- CBSL Act will replace 70-year-old Monetary Law Act
- Proposed Act introduces new flexible inflation targeting monetary policy framework
- Introduces several disclosures, requirements, recognises CBSL as macro prudential authority of country
- Administrative and financial autonomy of CBSL guaranteed by Bill
- Bill published in Gazette ahead of tabling in Parliament
By Chandani Kirinde
The Government moved closer this week to enacting the new Central Bank of Sri Lanka Act, which will replace the decades-old Monetary Law Act (Chapter 422), by publishing the draft Bill in the Gazette ahead of its tabling in Parliament.
The new Act will replace the Monetary Law Act, No. 58 of 1949 and includes amendments for introducing new flexible inflation targeting the monetary policy framework, enhancing the governance standards in management structure of the CBSL, introducing several disclosure requirements and recognising the CBSL as the macro prudential authority of the country.
The Bill has been drafted so as to comply with the developed international best practices and after discussions with the Monetary Board and all relevant stake holders and gives administrative and financial autonomy to the CB.
“The autonomy of the Central Bank shall be respected at all times and no person or entity shall cause any influence to the members of the Governing Board, Monetary Policy Board and Executive Board or its employees in the exercise, discharge and performance of their powers, functions and duties under this Act or interfere with the activities of the Central Bank,” the new Bill states.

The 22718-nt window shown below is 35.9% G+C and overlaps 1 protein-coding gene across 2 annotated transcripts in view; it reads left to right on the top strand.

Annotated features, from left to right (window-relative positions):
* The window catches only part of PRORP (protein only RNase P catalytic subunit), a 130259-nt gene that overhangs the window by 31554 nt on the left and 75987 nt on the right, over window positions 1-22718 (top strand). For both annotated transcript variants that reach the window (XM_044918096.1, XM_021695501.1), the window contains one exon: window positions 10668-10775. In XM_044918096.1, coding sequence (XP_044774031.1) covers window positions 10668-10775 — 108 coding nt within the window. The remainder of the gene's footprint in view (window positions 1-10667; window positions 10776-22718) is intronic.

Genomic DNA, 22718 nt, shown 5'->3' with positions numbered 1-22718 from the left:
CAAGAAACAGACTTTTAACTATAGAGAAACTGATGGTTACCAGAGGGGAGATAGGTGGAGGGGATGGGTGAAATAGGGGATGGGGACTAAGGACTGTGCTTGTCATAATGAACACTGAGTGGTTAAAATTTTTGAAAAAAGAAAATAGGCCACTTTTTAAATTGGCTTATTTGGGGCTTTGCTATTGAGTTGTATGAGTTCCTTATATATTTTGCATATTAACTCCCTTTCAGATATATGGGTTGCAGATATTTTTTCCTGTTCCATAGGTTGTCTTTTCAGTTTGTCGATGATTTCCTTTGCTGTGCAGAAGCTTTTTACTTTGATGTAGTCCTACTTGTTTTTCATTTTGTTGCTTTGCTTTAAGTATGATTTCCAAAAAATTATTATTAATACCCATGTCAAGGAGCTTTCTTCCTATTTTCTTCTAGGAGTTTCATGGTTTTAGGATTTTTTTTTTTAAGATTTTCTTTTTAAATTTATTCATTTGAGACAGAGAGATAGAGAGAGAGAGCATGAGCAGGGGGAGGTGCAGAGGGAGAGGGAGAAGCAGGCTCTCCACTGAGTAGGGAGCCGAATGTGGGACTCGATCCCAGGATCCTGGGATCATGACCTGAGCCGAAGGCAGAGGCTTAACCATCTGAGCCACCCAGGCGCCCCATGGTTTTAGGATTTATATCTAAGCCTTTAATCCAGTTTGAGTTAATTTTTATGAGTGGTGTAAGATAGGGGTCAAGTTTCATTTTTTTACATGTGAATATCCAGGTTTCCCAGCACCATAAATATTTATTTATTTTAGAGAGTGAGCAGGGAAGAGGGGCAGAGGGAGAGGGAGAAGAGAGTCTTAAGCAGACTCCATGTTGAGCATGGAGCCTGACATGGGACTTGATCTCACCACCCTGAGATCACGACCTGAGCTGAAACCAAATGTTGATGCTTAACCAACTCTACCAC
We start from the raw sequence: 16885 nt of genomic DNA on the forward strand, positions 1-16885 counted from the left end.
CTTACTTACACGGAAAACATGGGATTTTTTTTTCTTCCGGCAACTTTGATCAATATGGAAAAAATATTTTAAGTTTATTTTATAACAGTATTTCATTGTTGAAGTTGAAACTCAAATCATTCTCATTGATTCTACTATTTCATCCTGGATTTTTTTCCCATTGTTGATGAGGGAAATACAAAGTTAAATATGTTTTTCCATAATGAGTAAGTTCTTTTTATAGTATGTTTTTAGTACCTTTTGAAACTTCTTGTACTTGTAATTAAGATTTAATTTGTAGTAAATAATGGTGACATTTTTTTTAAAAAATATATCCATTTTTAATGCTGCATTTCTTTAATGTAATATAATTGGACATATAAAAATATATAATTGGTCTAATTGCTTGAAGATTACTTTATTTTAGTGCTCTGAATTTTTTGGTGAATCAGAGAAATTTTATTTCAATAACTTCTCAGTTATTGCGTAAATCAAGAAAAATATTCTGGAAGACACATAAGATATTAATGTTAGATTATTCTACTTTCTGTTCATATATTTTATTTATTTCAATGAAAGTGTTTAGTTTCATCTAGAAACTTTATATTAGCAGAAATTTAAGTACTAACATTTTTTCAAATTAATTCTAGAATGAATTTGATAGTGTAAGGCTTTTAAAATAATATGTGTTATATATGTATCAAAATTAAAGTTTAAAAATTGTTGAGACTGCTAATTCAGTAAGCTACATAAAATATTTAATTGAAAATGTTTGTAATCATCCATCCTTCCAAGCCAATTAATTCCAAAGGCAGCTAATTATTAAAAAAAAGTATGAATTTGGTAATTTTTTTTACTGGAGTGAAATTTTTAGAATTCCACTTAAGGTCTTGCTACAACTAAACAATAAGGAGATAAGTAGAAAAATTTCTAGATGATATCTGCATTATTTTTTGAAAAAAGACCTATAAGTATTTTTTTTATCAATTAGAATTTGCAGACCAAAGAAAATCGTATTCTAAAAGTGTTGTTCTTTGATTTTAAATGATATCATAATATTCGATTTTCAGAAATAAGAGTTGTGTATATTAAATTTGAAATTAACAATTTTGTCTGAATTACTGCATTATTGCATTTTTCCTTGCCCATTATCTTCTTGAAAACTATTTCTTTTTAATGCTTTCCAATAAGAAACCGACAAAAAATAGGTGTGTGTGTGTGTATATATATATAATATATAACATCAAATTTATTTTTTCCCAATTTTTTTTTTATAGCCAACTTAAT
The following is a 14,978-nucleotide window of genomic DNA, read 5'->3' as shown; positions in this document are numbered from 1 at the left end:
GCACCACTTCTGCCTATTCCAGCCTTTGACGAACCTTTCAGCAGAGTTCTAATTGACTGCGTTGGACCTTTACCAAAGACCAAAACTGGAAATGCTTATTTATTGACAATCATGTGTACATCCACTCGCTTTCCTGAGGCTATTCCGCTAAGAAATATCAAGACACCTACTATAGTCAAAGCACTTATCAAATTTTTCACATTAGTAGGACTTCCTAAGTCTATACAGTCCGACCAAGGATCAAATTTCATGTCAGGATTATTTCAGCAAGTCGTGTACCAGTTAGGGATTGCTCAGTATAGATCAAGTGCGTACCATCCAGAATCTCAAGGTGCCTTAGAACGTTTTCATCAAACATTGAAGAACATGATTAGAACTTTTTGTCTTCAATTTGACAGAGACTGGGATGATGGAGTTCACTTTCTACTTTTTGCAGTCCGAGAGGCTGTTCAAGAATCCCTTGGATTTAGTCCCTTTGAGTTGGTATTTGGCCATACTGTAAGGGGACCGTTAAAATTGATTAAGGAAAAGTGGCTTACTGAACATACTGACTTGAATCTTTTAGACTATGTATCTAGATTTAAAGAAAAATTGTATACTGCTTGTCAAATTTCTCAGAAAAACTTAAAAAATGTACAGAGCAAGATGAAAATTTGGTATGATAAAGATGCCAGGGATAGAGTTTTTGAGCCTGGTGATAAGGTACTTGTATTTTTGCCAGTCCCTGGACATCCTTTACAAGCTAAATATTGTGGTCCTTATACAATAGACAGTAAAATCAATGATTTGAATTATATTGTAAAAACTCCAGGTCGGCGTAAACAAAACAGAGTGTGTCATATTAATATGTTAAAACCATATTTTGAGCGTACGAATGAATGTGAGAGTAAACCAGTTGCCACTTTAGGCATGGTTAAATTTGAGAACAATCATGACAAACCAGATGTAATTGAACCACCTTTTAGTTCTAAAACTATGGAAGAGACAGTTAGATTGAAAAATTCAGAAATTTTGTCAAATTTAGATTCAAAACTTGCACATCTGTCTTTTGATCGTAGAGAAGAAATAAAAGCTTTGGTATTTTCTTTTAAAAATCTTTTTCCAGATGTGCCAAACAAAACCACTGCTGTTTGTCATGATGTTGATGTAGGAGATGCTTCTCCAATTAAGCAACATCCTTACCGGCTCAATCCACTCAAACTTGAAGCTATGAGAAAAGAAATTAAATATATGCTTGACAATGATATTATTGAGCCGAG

Under the provisions of the new proposed Bill, the Central Bank shall have its principal place of business in Colombo, and may have such branches, agencies, and correspondents in other places in Sri Lanka or abroad, as may be necessary for the proper conduct of its business, while the capital of the CB shall be a fully subscribed and paid-up amount as may be determined by the Governing Board from time to time.
The capital of the Central Bank shall be held solely by the Government and shall not be transferable or subject to any encumbrance while the capital of the CB may be increased by such amounts as may be determined by the Governing Board with the concurrence of the Minister from funds allocated from the Consolidated Fund.
The Governing Board of the CB which is charged with the responsibility of overseeing the administration and management of the affairs of the bank and the determination of general policy of the Central Bank other than the monetary policy will consist of the Secretary to the Treasury; Governor of CBSL, who shall be the Chairperson of the Governing Board; and three members who shall have expertise in economics, banking, finance, accounting and auditing, law or risk management.
The new Act prohibits the CB from purchasing securities issued by the Government, by any Government-owned entity, or any other public entity in the primary market. The CB however may purchase such securities in the secondary market provided that such purchases do not circumvent the prohibition laid down in the proposed Act which prohibits the CB from, directly or indirectly, granting credits to the Government or any public authority owned by the Government or to any other public entity.